The Times had a good report on his speech to the European Parliament, and The Independent carries an extract:
For the past 15 or 20 years, we have grown tired of hearing that there is no need to regulate, that the market regulates itself, that excesses and imbalances will disappear of their own accord, and that the growth of income in football is an endless upward spiral.
We now know that none of this is true: that in football, as in the economy in general, the market is incapable of correcting its own excesses – and it was not the UEFA president who said so, it was Barack Obama.
The Premier League may well feel challenged by the Platini agenda. The BBC finds some left-right splits among British MEPs, with Labour's Richard Corbett thinking Platini is raising important issues, but the Tories and UKIP sceptical or opposed.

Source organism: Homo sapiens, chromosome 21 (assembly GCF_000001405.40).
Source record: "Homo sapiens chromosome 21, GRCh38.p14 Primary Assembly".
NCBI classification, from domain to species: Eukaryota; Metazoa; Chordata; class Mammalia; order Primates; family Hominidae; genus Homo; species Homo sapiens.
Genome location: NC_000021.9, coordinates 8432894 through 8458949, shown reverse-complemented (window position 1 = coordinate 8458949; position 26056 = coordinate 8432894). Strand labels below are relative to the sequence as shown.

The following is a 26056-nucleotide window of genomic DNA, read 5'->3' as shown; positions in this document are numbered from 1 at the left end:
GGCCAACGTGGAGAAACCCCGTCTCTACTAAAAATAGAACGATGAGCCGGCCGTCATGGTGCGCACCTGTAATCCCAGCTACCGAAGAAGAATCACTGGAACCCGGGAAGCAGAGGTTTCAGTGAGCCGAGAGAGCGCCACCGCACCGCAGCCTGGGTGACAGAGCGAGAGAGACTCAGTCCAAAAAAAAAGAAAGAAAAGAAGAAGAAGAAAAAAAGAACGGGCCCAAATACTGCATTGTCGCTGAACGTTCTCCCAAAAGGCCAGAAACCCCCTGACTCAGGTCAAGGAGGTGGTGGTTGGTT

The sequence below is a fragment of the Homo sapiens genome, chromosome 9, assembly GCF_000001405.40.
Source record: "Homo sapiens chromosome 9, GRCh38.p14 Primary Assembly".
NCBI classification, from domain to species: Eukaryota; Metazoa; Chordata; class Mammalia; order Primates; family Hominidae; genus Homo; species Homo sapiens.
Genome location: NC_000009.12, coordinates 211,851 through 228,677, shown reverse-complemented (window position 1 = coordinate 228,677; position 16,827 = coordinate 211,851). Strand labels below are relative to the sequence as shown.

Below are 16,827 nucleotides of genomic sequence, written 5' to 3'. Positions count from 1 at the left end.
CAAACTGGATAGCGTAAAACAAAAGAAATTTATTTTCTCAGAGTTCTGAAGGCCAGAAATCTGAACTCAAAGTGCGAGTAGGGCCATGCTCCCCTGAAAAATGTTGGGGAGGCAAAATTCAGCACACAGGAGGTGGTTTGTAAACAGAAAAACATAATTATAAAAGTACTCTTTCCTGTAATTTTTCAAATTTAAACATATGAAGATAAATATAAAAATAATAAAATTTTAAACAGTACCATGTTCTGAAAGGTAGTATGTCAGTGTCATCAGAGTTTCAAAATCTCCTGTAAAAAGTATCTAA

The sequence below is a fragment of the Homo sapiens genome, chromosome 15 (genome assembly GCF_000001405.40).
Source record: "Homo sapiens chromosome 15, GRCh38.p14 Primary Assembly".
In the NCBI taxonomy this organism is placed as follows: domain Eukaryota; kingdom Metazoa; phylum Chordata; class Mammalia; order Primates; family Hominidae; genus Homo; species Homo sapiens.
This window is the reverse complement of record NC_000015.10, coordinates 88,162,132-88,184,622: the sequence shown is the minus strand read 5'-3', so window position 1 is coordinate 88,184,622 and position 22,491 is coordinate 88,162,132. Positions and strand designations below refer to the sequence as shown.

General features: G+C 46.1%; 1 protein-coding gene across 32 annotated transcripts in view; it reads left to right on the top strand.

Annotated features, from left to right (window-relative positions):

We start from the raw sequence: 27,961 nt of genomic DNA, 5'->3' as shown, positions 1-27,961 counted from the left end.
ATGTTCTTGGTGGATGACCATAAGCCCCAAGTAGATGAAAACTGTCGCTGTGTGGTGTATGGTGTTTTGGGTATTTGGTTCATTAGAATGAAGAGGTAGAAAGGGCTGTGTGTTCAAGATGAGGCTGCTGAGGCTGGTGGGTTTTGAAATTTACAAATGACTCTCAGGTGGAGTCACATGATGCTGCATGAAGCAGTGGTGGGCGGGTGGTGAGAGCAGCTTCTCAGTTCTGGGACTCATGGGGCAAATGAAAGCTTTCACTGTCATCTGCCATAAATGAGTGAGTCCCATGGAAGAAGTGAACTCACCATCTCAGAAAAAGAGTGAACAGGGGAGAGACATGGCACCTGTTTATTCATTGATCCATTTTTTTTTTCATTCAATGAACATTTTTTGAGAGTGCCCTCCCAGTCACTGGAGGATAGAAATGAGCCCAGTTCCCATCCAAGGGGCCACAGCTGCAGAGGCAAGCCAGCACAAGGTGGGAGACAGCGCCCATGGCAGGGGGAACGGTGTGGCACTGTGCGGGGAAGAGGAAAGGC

But it is perhaps surprising to see LibDem Graham Watson proposing the Premier League as a good model for football in other European countries. As every football fan knows, the redistribution of income upwards through the Premier League combined with the Champions League restructuring has made English football very much more predictable than it was, with only four clubs able to even think about winning the league. Those concerned about the causes of falling social mobility could find some interesting lessons from football.